Kabalason Indian Cafe and Restaurant

There’s no two ways about it, Joondalup isn’t that close to my house. I mean, ok, it’s not that far but it feels a bit out of the way, so when a place was recommended to GG by a nice, young fellow he works with that was in Joondalup I was a little dubious. But apparently it was top notch Indian cuisine so we got the idea in our head that we would go on Saturday for our lunch. So off we set to Kabalason Indian Cafe and Restaurant, just around the corner from the Lakeside Joondalup Shopping Centre.

From the front it didn’t really look all that special. I mean unoffensive, but perhaps not a place I would have sought out if not for the recommendation. Having said that though when we drove there on the weekend and we parked the car and walked towards Kabalason the smell was just inticing, heady with rich Indian spices and it felt like it was drawing us in.

 

 

 

 

 

 

 

 

 

So we went inside and there was only one other table filled when we arrived so we found ourselves a menu and made the tough decision of what to have.

 

 

 

 

 

 

 

 

 

We weren’t sure whether to order dishes off the menu or to partake in one of the lunch specials. How the lunch special worked was that for the bargain price of $9.90 you could choose your favourite Indian curry dish and that came with a serve of pilau rice, a pappadum and also a can of soft drink. We really didn’t know what to expect on the serving front, so we thought we would each order a $9.90 Butter Chicken Lunch Special and then would order a seperate Lamb Korma ($19.90) to share and also some nann bread ($6.90 per serve). Way too hard to go out for Indian with no naan bread – it’s just so good!

So we each chose a soft drink – I went for Solo…… light on the fizz, so I could slam it down fast. Nice!

 

 

 

 

 

 

 

 

 

Now the first thing we figured out when our Butter Chicken dishes arrived was that we had massively underestimated just how large a serve the lunch specials were. They were huge, huge serves!!! And once they were there and we each had a bite, we were totally sold. The flavour was amazing!!! I love butter chicken and I know that its probably considered a more unauthentic selection, but all the wonderful herbs and spices they had used were so entirely delicious. I couldn’t get enough, and can’t fault their generosity on the servings front!!

 

 

 

 

 

 

 

I sampled the korma and it was another winner. Had this wonderful curry leaf flavour to it and a decent amount of spicy heat – all kinds of yum. Even GG struggled to put a dent in it, so we made the executive decision to box it up and take it to go.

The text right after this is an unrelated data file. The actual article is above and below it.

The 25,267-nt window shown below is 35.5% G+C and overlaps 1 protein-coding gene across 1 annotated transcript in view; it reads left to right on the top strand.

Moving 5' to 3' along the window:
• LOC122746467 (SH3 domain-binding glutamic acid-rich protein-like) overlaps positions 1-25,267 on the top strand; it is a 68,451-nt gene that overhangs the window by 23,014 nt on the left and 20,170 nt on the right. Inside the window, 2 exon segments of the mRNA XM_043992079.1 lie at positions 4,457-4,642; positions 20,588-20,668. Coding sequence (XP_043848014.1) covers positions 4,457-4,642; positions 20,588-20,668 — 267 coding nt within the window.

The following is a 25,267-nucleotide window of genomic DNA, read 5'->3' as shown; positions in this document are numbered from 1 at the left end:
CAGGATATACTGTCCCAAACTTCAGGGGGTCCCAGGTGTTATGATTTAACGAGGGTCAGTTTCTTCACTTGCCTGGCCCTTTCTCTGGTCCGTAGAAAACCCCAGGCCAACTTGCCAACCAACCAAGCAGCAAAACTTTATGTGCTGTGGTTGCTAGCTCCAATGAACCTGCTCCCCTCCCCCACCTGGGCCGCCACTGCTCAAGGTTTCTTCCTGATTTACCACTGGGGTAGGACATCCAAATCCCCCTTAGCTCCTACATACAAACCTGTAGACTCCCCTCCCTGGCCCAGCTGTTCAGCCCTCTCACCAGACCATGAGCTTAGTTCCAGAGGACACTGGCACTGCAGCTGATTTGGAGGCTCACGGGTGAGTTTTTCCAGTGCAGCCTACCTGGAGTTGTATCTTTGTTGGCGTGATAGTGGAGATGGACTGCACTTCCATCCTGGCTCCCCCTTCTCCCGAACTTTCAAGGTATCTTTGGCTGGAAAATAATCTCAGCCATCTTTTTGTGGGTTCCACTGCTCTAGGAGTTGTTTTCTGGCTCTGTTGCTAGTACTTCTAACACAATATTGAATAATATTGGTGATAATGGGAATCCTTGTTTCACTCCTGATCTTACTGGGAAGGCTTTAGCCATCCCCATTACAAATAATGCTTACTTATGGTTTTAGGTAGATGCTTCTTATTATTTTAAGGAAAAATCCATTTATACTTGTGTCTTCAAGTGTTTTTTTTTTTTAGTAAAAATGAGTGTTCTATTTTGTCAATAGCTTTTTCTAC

We had more success getting through some of the naan bread and it was very tasty. It was on the thinner side, which gave it a nice crispiness and it was less heavy than some others I’d tried elsewhere. So hard to stop eating naan bread when its there and there’s beautiful sauce on offer. One of life’s simple pleasures.

 

 

 

 

 

 

 

So there you go. Our lunchtime visit to a popular Joondalup local. The place was brimming with people by the time we left and clearly it has a very solid following. I’d thought Joondalup was far from home, but hey I’d happily drive back for another $9.90 lunch time special, or even one night for dinner to splash out on their $12.90 dinner specials.

Seriously great spot – always nice to get a heads up on a place I perhaps would not have gotten to hear about, if not for a heads up from someone in the know 🙂

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8 thoughts

  1. Just a short reply to your statement “I love butter chicken and I know that its probably considered a more unauthentic selection”.

    Butter chicken is an authentic North Indian dish. Most Aussies think it was made up to please a Western palate but it’s not. Authentic butter chicken gets it’s name from the tomato based sauce being “as smooth as butter” not because it has butter in it… an authentic dish doesn’t actually have butter 🙂

  2. Actually, butter chicken (called Murgh Makhani, murgh being chicken and makhani being butter) served in India has generous amounts of ghee (clarified butter) as an ingredient as a part of the authentic recipe. It was invented in Delhi at a restaurant known as Moti Mahal Delux Tandoori Trail about 60 years ago. The buter chicken served in Australia actually tends to be one of the more authentic items served at Indian restaurants.

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